One man had a butcher’s knife which he used to cut a hole in the hatch timbers as well as the canvas. When this was enlarged a few men managed to get out but were immediately shot at by some guards who had been left on the ship. More men escaped and managed to overcome the two guards, allowing the other hatches to be removed. All this time they were being shot at from Japanese vessels around the ship and many died on the deck or after going into the water. Others who made it to the surrounding ships were also then shot, or allowed on board only to be killed of thrown back under the propellers.
In one hold, the rusty access ladder broke and men had to try to crawl up the metal walls using the rivet-heads to gain purchase. However, these had become slippery from the vomit and diarrhoea of the worst-affected and weakened men and many of them did not make it; most were in the Royal Artillery.
Men swam to some islands about three of four miles away, although many were swept out to the ocean by the prevailing currents. As they neared land, Chinese fishermen realised they were not Japanese, who they hated, and immediately started to rescue them from the water, launching many sampans and other boats in the process. Hundreds were saved in this way; they were then fed and had their wounds and sunburn treated by the Islanders once ashore. Of course, the islands were then searched by the Japanese who took the remaining British and Canadians onwards to their original intended destination, a POW camp.
It has been said that some POWs were in fact saved by Japanese ships, but the figures involved are not clear. Estimates suggest that of the 1800+ POWs battened down in those holds, over 800 died as a direct result of the actions of the Japanese. According to information available, all but 85 men actually got off the ship. Some were shot on the ship, others in the water as they tried to swim away. Still more were taken by sharks and, in their weakened state simply drowned. Some of the survivors who eventually ended up in the POW camp succumbed to the harsh treatment meted out under the Japanese regime.
The actions of the USS Grouper cannot be criticised. Her commander reported seeing the signal flag “B” flying from the mast of the Lisbon Maru. In international signalling terms, “B” indicates “I am taking on or discharging explosives”. There was no sign of it being a POW ship, and observations only showed Japanese troops leaving the sinking vessel, making it a legitimate war target.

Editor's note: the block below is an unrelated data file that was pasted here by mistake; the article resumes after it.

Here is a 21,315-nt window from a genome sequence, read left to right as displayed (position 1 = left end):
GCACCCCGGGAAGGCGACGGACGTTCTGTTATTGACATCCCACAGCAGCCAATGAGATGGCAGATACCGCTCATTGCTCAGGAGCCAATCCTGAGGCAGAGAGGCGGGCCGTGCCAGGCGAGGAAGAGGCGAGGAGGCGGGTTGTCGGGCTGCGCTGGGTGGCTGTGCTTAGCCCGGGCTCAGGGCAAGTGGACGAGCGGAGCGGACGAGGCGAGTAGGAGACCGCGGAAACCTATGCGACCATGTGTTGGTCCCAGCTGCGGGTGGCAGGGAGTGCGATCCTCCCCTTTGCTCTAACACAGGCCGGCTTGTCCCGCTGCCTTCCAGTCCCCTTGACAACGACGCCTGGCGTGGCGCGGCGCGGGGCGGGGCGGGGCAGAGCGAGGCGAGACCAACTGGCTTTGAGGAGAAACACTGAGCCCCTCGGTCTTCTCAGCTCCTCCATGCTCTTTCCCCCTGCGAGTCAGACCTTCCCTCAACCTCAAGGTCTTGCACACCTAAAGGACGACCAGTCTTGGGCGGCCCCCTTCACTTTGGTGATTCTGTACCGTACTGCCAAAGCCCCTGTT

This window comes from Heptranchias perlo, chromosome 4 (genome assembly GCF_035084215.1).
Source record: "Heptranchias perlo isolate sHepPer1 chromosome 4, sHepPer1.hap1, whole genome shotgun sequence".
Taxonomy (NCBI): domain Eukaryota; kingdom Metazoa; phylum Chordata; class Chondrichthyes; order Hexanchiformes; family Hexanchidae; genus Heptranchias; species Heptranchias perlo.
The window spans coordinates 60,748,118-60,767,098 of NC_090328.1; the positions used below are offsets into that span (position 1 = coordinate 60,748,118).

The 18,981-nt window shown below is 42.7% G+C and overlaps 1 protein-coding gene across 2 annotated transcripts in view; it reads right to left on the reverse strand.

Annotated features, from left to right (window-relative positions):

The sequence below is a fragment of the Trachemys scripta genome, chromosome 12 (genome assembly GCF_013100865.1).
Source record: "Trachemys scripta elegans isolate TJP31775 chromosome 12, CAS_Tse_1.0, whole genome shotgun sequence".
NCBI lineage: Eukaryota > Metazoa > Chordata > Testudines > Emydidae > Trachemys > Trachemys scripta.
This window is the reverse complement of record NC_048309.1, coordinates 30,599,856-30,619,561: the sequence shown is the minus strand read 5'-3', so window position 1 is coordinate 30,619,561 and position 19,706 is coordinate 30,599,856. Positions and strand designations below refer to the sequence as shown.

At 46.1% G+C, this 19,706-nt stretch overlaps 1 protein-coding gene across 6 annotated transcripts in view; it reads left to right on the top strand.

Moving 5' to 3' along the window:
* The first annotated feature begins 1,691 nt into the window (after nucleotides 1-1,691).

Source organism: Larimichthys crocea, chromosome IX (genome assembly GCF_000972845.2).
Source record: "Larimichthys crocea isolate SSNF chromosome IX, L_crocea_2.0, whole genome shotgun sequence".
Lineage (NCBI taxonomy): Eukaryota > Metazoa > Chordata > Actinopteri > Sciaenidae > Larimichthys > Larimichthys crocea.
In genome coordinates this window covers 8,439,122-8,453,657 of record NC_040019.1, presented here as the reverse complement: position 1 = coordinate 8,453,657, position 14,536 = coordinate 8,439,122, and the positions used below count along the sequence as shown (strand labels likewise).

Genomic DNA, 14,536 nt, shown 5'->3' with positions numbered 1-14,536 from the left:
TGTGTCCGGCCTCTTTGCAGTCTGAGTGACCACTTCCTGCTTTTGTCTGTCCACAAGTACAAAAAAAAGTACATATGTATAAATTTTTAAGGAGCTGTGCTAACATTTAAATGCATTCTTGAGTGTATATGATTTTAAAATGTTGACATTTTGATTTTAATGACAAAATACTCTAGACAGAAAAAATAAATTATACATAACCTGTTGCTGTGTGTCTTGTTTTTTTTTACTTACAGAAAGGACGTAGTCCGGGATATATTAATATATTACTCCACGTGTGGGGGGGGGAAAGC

In early 2018, an advertisement was placed in British papers asking anyone who knew someone who survived the sinking to get in contact with Fang Li, a Chinese film director, who has discovered a wreck believed to be the Lisbon Maru. He wants to make a film to tell the stories of the men involved and wishes to see if he can recover the remains still on board to return them to their relatives for burial in the UK or Canada. Some are horrified by this (including one of the few survivors left), calling it an act of desecration of a war-grave. Others are pleased to be able to have the chance of repatriating long-lost relatives and being able to honour them in a grave nearer home.
The reality is that the expedition to recover the dead might raise hopes which might then be dashed as the full extent of the task of identifying individuals becomes apparent. That said, using modern DNA techniques, it should be no harder than doing so for the remains of troops buried under the mud of Flanders from the Great War – or indeed the Second War.
Either way, the publicity has served to remind us of a tragic incident in the Second World War which might otherwise have been forgotten about by so many people (such as myself). For that alone, Mr Li is to be thanked.